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:: Scorched Umbrellas by Janet I. Buck ::

You were three and I was over forty’s edge.
Curious in waterfalls. Cousins kissing
innocence to be expected like the rain.
My leg was stranded, sitting there,
a whale beached and incomplete.
Your mother treated wonderment
as misbehaving sadly drew the line
between the things you wanted so to ask
and couldn’t sweat in honesty.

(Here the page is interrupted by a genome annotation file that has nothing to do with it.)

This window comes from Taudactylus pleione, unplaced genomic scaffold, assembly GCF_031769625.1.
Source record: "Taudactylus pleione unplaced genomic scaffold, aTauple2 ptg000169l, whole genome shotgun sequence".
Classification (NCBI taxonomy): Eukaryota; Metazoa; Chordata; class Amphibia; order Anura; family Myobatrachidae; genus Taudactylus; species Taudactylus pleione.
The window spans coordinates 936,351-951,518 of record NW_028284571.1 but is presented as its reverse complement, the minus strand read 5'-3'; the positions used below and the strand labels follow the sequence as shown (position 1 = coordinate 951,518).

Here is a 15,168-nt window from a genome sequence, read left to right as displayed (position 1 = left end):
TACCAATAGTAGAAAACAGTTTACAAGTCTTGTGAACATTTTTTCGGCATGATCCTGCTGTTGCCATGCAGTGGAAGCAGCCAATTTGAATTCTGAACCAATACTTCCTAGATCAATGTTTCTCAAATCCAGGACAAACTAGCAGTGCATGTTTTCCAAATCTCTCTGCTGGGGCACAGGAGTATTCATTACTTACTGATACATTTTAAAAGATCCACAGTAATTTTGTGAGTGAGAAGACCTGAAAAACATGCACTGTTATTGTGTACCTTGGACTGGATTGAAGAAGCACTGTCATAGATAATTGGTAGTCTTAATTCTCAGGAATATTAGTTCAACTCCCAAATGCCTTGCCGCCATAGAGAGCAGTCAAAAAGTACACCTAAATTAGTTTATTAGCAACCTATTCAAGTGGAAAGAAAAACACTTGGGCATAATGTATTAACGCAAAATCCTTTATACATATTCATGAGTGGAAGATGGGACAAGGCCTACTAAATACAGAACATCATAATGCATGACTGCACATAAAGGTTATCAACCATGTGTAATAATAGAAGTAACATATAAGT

You watched me swimming in the pool
like fish around a coral reef.
Aquariums of normal were
the only menus handed over.
Bridled shock in Mommy’s eyes
when you attacked and swatted
at my lifeless limb, touched it like
a fingertip that ran across a bumble bee.

Excuses dripped like runny noses.
Nothing needed to be said.
Pity’s bell was always there.
I was hardly new to eyes
and viruses of chronic pain
were races hardly ever won.
If you had asked, I would have
told you blunt, blunt, blunt.
The climate had its challenges.
Rods of faith were crucial here.
A body is an arrow aimed
like scorched umbrellas at the sun.

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